Blue whales: Ocean giants return to 'safe' tropical haven

Blue whales: Ocean giants return to 'safe' tropical haven
Blue whales: Ocean giants return to 'safe' tropical haven

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Hind Al Soulia - Riyadh - VICTORIA, Seychelles — Blue whales, the largest known animals on Earth, are making their home in a part of the Indian Ocean where they were wiped out by whaling decades ago.

Researchers and filmmakers in the Seychelles captured footage of the whales in 2020 and 2021. It features in the Imax film Return of the Giants 3D.

But a year of underwater audio recording revealed the animals spend months in the region.

This means they could be breeding there, scientists say.

The researchers involved in the mission described their discovery as a "conservation win" after the Soviet whaling fleet decimated the population in the 1960s.

One of the lead researchers, Dr Kate Stafford, told BBC News: "It turns out if you stop killing animals on mass scales and you give them a chance to rebound, they can recover."

Commercial whaling has had a lasting impact. Blue whale numbers are still a tiny proportion of what they were and the species is listed as endangered by the International Union for the Conservation of Nature.

More than 300,000 were killed in the southern hemisphere alone — chased down by modern, fast whaling ships.

"This is the largest animal to ever exist on the planet," Dr Stafford said, adding: "We want to know where they are coming back and knowing there's a population around the Seychelles is incredibly exciting."

The discovery, published in the Journal of Endangered Species Research, was the result of fixing a "sound trap" to the seabed close to the tiny island nation.

Fitted with underwater microphones, batteries and recording devices, the trap was left in place for a year, recording 15 minutes of every hour, every day.

During the team's month-long expedition, Dr Stafford also spent a few hours each day dangling a hydrophone [underwater microphone] into the water.

Chris Watson, the wildlife sound recordist on the trip, told BBC News: "We heard remarkable things — the tapping of sperm whales thousands of feet down and dolphins echolocating and communicating but sadly no blue whales."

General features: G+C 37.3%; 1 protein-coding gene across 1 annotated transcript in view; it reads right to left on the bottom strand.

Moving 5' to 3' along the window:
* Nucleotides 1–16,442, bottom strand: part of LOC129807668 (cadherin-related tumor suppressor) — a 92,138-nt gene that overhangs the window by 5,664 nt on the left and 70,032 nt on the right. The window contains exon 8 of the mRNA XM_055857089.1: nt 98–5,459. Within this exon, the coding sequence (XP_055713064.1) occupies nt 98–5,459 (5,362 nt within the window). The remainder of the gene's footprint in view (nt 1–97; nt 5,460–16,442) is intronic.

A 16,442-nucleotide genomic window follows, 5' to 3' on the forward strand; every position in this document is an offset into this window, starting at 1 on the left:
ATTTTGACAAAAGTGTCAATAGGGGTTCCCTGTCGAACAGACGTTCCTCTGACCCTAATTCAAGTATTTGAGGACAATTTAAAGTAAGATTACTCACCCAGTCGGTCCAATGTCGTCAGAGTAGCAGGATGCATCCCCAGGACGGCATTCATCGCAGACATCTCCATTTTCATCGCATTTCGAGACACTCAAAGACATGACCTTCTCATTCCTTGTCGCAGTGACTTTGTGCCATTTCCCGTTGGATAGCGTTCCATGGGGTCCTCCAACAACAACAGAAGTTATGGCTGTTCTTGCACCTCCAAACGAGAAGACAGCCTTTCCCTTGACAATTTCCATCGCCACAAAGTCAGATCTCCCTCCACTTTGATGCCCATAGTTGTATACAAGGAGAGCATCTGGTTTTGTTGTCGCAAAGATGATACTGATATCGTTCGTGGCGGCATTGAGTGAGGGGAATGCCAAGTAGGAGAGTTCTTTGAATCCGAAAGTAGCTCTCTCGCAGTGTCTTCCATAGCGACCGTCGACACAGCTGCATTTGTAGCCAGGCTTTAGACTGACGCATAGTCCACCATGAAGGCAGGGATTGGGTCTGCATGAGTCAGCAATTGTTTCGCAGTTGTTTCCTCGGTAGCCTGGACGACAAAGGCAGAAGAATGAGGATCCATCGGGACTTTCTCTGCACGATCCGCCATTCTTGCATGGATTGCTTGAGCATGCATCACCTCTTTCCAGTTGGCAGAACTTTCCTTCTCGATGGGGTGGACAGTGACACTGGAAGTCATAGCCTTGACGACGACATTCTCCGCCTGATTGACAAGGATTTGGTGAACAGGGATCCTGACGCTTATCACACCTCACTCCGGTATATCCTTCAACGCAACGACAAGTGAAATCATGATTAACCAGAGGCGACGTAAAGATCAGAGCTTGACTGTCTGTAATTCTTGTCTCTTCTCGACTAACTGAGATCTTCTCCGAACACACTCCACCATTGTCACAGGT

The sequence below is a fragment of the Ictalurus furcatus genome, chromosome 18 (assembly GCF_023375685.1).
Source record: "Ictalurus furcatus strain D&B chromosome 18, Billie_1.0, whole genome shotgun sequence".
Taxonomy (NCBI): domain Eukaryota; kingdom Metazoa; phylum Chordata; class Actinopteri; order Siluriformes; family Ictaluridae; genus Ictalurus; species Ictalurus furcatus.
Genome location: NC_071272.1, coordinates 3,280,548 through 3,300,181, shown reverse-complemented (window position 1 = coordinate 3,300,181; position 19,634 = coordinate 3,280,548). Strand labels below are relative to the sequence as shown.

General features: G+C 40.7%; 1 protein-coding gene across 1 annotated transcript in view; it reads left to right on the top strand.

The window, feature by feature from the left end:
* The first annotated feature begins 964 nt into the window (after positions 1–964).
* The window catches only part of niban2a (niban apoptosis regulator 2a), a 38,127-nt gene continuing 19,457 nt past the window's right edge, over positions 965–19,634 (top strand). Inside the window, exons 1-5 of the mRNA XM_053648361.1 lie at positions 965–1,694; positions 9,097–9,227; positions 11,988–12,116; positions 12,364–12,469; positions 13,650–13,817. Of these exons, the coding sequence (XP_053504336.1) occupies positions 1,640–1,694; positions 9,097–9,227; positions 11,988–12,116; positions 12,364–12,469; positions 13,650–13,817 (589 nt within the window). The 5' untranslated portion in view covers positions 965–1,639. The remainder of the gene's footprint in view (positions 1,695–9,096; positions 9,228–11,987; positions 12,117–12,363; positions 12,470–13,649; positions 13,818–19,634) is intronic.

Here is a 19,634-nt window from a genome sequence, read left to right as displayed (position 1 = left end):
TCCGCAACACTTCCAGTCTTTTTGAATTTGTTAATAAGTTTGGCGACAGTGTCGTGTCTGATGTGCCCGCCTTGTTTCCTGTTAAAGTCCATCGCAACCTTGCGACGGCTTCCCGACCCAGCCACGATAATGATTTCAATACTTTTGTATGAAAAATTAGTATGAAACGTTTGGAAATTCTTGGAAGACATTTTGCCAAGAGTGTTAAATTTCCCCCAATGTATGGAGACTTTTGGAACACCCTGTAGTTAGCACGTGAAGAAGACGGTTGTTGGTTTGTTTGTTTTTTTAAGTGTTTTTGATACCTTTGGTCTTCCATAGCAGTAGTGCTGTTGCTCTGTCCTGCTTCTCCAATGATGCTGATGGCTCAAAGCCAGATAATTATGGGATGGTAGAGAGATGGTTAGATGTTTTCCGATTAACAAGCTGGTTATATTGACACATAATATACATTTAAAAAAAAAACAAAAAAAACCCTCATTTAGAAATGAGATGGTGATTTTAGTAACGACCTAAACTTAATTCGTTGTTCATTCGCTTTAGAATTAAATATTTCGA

However, after scientists retrieved their sound trap, painstaking analysis of the recording revealed blue whales were there and communicating when the researchers were not.

The mammals' signature, very low frequency song could be heard primarily during March and April.

"This means the Seychelles could be really important for blue whales," said Dr Stafford, explaining: "They sing during the breeding season and we think it's probably the males who are singing, based on what we know about other whales.

"So there's also potential that the Seychelles is a breeding area or a nursery area."

The scientists were even able to pick out which acoustic population the blue whales in the area belong to.

Dr Stafford said: "You can tell them apart by the sounds they make. In the Seychelles we heard one acoustic population — the one generally associated with the northern Indian Ocean."

The song or fundamental frequency of the blue whale is so deep and such a low frequency that it is beyond the range of human hearing.

But Watson, who has managed to record blue whales in the Sea of Cortez, said we can hear what are called its harmonics — higher frequency sounds that "ring out" when a blue whale sings, explaining: "It's this really low, deep, consistent pulse.

"When I recorded blue whales in Mexico, that was what was resonating in my headphones."

Dr Stafford added: "It's the loudest sustained sound in the animal kingdom. [Their call lasts] 15 to 20 seconds at about 188 decibels, which is the equivalent of a jet engine in air."

Sound travels much faster and further in water, enabling blue whales to communicate over distances of hundreds and even thousands of miles.

Conservation scientists are keen to understand exactly how important the Seychelles is for blue whales.

An area around the islands has been formally protected in a unique "debt for nature" swap, where the country had almost £16.8m ($22m) of its national debt written off in exchange for doing more to protect its oceans.

About 400,000 square kilometres (154,000 square miles) of its seas are now protected.

One major concern is protecting important areas for blue whales from noise pollution, which travels equally efficiently through the water.

"There's not a tremendous amount of ship traffic in the Seychelles so perhaps we could think of it as a nice, quiet, safe place for blue whales," said Dr Stafford. — BBC

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